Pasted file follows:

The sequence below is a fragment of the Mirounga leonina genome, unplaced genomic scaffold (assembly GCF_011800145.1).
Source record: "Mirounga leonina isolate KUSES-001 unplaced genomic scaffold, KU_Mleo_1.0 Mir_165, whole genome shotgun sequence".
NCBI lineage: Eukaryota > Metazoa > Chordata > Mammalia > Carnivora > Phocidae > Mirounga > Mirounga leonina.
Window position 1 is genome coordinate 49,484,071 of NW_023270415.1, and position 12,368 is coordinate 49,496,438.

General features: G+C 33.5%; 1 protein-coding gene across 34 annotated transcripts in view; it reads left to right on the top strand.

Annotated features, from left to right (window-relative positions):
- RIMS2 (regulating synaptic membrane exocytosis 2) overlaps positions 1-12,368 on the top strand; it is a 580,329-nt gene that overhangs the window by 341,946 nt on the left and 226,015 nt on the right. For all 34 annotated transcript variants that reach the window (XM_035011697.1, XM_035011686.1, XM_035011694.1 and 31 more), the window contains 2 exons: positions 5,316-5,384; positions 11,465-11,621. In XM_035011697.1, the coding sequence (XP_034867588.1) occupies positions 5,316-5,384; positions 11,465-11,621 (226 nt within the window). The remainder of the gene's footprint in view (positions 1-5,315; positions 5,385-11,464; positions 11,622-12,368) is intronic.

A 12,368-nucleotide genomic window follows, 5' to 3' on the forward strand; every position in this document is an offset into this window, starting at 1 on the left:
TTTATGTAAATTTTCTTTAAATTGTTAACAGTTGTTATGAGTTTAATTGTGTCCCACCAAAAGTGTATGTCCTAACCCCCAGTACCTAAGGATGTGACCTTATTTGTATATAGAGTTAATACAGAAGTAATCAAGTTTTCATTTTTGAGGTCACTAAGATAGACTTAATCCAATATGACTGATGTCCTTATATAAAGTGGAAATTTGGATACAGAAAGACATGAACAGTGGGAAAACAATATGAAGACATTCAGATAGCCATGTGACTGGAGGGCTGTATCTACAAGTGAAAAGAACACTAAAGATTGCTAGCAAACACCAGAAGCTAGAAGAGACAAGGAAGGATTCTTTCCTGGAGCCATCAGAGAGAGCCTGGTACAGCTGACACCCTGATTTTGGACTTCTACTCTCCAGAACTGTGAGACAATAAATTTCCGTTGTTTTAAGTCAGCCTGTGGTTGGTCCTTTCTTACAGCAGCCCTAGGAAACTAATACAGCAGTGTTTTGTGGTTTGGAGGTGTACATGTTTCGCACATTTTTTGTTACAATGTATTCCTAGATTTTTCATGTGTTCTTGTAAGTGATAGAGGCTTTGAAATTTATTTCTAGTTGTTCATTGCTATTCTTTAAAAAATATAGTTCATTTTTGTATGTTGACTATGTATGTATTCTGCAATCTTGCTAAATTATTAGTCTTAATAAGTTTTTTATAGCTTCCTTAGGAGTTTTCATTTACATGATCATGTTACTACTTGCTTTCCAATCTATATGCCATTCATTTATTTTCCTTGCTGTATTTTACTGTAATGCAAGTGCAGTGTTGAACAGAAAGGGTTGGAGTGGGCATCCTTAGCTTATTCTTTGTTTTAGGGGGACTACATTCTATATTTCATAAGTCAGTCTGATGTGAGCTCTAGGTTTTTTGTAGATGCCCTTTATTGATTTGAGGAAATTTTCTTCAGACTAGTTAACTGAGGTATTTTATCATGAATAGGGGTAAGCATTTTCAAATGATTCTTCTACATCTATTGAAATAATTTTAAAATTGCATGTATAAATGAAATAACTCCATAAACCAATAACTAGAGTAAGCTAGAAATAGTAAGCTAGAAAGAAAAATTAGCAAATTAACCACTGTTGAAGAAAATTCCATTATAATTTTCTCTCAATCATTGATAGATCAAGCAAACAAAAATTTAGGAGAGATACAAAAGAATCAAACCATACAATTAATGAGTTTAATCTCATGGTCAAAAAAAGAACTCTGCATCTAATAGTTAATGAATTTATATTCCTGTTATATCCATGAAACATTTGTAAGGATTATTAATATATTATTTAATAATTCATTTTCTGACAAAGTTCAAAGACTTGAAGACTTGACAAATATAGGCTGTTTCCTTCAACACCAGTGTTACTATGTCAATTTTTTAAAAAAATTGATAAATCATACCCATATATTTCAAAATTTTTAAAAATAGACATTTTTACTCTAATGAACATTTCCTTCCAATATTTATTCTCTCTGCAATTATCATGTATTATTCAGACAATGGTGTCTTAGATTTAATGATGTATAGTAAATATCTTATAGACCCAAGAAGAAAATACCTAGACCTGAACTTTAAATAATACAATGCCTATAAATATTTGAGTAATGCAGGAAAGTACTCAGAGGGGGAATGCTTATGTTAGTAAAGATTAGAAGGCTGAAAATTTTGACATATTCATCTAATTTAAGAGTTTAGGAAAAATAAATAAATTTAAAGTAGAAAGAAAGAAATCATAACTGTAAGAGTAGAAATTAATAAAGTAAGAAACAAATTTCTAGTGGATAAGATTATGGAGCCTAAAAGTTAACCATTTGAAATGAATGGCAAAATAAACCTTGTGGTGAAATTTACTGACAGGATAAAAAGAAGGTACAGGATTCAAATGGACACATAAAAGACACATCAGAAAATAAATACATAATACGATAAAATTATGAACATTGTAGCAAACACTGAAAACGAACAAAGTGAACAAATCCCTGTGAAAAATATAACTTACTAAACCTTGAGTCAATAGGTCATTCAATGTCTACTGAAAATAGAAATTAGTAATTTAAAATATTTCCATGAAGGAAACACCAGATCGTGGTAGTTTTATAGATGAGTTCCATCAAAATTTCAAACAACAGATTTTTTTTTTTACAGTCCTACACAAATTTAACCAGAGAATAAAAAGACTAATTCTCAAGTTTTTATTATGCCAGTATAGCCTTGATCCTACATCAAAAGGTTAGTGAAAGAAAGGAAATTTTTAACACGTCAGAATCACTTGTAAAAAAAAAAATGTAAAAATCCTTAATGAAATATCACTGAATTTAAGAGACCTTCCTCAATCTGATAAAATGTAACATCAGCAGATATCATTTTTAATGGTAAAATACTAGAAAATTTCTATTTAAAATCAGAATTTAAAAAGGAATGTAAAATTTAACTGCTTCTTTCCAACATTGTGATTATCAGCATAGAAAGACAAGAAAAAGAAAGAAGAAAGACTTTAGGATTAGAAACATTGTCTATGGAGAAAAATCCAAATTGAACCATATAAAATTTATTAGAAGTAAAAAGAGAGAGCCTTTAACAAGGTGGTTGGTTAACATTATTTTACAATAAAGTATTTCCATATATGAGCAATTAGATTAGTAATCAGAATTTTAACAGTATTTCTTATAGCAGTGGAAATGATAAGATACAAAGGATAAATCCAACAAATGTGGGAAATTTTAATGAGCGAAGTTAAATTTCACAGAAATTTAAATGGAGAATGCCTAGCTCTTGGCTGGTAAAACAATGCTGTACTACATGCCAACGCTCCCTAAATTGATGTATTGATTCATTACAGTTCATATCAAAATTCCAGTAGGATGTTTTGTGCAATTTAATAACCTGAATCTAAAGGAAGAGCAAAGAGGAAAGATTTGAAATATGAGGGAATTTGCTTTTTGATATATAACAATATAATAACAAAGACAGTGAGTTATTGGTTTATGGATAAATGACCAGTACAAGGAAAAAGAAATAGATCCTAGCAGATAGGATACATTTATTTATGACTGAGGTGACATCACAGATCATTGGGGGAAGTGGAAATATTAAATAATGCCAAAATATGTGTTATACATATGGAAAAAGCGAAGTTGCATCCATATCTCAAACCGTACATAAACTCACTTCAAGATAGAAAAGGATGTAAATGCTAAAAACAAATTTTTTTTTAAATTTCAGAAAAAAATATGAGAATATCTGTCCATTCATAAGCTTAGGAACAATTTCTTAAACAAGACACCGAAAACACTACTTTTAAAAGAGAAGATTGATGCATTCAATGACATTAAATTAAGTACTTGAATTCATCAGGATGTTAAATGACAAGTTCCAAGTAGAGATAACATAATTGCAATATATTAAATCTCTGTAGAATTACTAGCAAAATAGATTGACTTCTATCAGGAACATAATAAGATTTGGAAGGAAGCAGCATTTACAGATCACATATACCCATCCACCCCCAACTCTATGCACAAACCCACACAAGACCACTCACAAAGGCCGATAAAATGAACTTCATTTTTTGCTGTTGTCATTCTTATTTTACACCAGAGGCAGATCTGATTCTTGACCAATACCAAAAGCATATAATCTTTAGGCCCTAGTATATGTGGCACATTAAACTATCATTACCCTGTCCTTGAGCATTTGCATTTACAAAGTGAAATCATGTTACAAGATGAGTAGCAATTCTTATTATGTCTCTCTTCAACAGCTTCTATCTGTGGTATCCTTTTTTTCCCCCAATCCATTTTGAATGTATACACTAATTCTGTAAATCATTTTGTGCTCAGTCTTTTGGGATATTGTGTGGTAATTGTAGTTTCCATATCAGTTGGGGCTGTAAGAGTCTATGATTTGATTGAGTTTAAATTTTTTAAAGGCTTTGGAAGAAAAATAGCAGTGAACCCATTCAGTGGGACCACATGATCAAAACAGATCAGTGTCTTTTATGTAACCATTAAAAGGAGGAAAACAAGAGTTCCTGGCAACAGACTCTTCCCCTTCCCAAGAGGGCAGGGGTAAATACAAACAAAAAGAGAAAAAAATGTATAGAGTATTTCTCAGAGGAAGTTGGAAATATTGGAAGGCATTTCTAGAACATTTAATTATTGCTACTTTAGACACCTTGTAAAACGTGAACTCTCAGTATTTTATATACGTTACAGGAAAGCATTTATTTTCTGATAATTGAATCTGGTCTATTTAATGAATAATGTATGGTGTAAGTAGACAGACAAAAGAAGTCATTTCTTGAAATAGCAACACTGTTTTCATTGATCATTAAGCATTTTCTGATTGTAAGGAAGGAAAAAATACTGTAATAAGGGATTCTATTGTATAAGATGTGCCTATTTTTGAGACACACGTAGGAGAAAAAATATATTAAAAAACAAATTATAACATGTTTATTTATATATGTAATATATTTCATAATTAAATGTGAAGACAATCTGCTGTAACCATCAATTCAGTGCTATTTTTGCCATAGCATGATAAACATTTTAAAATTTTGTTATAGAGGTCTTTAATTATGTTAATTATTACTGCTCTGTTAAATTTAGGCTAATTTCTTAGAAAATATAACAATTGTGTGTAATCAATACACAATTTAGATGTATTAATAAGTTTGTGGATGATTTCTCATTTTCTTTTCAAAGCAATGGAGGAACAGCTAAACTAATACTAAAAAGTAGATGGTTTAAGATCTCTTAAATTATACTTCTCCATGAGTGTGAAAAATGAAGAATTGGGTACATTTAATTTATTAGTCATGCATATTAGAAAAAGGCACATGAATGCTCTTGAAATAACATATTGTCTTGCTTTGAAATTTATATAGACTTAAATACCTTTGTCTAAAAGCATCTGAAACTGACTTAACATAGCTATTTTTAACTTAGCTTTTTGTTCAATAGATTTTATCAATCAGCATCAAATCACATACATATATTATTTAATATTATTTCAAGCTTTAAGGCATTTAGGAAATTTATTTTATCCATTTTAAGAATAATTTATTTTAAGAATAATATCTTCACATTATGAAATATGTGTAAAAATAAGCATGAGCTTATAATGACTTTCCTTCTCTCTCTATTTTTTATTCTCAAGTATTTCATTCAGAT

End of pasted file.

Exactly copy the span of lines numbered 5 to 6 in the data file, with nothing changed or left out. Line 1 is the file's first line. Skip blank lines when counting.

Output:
General features: G+C 33.5%; 1 protein-coding gene across 34 annotated transcripts in view; it reads left to right on the top strand.

Annotated features, from left to right (window-relative positions):